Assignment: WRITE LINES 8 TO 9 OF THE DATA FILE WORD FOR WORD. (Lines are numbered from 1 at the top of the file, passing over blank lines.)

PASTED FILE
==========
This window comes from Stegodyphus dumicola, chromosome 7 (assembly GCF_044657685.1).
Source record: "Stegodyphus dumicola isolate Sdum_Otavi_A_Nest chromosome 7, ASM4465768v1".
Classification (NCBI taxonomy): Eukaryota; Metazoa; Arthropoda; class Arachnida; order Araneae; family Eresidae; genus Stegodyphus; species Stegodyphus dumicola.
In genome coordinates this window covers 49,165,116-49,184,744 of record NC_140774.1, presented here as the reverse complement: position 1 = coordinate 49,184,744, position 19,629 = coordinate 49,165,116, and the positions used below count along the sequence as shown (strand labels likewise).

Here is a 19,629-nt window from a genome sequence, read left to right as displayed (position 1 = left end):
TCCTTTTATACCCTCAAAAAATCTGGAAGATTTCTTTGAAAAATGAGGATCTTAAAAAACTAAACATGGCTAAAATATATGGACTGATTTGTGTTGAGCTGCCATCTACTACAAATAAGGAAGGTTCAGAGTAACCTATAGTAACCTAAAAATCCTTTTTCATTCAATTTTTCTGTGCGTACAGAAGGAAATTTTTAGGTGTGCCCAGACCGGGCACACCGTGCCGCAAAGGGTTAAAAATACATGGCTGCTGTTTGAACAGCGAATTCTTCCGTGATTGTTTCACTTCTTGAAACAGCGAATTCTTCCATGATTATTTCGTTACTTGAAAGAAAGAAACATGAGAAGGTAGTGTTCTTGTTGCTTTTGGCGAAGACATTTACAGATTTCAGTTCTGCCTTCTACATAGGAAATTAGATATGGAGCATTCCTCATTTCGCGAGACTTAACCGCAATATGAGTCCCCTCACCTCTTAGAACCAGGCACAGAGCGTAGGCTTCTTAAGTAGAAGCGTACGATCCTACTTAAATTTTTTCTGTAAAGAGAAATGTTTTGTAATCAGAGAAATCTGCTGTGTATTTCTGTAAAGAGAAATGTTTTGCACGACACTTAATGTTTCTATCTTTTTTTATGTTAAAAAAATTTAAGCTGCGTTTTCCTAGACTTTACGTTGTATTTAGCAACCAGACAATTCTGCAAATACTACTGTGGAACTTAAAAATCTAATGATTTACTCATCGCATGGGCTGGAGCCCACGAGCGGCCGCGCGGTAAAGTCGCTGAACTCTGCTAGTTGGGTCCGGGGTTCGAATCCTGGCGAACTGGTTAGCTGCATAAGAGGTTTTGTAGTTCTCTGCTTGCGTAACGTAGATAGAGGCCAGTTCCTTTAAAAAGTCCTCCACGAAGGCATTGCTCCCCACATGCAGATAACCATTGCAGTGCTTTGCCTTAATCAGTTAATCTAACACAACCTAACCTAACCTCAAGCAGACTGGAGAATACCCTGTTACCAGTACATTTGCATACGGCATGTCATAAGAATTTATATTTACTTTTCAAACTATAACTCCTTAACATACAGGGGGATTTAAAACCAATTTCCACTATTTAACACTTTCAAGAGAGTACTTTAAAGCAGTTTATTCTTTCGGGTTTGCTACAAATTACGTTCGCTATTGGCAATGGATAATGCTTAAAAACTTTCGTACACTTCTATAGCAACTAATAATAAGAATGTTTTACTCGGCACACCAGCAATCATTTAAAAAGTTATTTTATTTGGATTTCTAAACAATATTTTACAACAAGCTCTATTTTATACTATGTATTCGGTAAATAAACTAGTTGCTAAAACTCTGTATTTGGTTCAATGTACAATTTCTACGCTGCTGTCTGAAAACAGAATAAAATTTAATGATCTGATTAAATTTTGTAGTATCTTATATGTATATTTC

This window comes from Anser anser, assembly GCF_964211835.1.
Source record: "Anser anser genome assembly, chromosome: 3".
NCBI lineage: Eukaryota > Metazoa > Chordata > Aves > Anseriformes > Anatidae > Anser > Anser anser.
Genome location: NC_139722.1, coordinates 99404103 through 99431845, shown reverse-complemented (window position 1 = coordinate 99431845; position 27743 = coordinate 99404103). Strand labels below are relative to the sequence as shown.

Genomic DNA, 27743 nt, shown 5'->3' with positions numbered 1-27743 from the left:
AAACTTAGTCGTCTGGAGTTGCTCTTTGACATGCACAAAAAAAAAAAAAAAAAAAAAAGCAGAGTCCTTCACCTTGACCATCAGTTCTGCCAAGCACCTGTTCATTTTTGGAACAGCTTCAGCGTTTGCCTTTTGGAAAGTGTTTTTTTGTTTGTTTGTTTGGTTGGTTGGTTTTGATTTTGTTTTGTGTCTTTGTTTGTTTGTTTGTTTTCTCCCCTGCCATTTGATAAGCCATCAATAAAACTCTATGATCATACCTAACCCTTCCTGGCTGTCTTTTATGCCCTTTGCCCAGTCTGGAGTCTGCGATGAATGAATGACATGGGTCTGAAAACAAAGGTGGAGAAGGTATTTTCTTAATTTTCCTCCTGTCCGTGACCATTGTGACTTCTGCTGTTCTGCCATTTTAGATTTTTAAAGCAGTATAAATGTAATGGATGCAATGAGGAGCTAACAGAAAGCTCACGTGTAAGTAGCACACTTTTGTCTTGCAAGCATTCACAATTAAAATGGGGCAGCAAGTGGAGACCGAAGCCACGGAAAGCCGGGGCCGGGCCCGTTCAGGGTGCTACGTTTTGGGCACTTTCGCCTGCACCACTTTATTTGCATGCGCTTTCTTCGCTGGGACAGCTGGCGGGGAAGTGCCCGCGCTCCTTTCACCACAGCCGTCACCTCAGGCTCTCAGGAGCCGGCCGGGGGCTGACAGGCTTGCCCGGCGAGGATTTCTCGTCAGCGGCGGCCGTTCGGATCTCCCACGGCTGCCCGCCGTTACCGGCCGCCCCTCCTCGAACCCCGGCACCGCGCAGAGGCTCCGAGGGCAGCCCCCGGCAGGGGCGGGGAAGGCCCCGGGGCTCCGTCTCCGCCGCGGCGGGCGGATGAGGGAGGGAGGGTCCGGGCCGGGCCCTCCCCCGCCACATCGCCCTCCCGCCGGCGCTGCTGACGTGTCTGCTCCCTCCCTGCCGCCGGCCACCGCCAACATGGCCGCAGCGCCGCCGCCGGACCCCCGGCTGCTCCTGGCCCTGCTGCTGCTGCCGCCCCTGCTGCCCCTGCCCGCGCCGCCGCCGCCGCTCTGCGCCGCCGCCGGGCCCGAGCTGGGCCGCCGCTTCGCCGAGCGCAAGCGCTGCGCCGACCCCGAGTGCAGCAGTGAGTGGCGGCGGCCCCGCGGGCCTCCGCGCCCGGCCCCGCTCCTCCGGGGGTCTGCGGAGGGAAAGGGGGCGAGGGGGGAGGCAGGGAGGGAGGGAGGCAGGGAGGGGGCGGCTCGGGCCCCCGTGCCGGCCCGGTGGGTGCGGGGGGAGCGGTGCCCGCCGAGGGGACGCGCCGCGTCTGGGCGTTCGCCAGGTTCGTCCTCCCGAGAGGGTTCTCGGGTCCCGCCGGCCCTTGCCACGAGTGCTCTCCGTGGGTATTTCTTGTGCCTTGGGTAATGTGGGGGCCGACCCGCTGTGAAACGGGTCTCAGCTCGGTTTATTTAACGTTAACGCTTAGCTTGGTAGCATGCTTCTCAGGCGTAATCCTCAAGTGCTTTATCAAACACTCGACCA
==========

Source record: "Anser anser genome assembly, chromosome: 3".
NCBI lineage: Eukaryota > Metazoa > Chordata > Aves > Anseriformes > Anatidae > Anser > Anser anser.